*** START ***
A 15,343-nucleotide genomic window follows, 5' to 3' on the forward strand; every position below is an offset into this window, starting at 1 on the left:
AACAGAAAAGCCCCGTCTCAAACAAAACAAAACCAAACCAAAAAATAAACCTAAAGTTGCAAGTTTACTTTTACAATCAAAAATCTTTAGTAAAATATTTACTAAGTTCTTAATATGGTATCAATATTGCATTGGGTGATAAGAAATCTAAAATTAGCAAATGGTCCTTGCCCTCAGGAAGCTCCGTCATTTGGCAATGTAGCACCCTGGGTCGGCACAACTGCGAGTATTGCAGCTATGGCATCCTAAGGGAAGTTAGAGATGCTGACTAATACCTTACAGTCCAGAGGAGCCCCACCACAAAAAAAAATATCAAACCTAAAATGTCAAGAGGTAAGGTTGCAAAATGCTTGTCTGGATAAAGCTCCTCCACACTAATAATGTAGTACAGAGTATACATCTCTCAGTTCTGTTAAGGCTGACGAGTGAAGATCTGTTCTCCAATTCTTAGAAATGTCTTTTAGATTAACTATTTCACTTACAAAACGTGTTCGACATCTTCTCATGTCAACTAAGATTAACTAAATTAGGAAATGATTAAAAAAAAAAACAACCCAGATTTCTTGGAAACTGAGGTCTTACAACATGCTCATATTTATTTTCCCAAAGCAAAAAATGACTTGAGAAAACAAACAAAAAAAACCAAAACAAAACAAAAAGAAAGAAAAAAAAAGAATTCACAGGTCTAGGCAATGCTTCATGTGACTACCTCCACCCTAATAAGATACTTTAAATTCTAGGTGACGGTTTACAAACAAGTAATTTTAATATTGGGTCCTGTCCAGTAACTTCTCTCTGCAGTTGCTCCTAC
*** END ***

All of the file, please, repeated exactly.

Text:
A 15,343-nucleotide genomic window follows, 5' to 3' on the forward strand; every position below is an offset into this window, starting at 1 on the left:
AACAGAAAAGCCCCGTCTCAAACAAAACAAAACCAAACCAAAAAATAAACCTAAAGTTGCAAGTTTACTTTTACAATCAAAAATCTTTAGTAAAATATTTACTAAGTTCTTAATATGGTATCAATATTGCATTGGGTGATAAGAAATCTAAAATTAGCAAATGGTCCTTGCCCTCAGGAAGCTCCGTCATTTGGCAATGTAGCACCCTGGGTCGGCACAACTGCGAGTATTGCAGCTATGGCATCCTAAGGGAAGTTAGAGATGCTGACTAATACCTTACAGTCCAGAGGAGCCCCACCACAAAAAAAAATATCAAACCTAAAATGTCAAGAGGTAAGGTTGCAAAATGCTTGTCTGGATAAAGCTCCTCCACACTAATAATGTAGTACAGAGTATACATCTCTCAGTTCTGTTAAGGCTGACGAGTGAAGATCTGTTCTCCAATTCTTAGAAATGTCTTTTAGATTAACTATTTCACTTACAAAACGTGTTCGACATCTTCTCATGTCAACTAAGATTAACTAAATTAGGAAATGATTAAAAAAAAAAACAACCCAGATTTCTTGGAAACTGAGGTCTTACAACATGCTCATATTTATTTTCCCAAAGCAAAAAATGACTTGAGAAAACAAACAAAAAAAACCAAAACAAAACAAAAAGAAAGAAAAAAAAAGAATTCACAGGTCTAGGCAATGCTTCATGTGACTACCTCCACCCTAATAAGATACTTTAAATTCTAGGTGACGGTTTACAAACAAGTAATTTTAATATTGGGTCCTGTCCAGTAACTTCTCTCTGCAGTTGCTCCTAC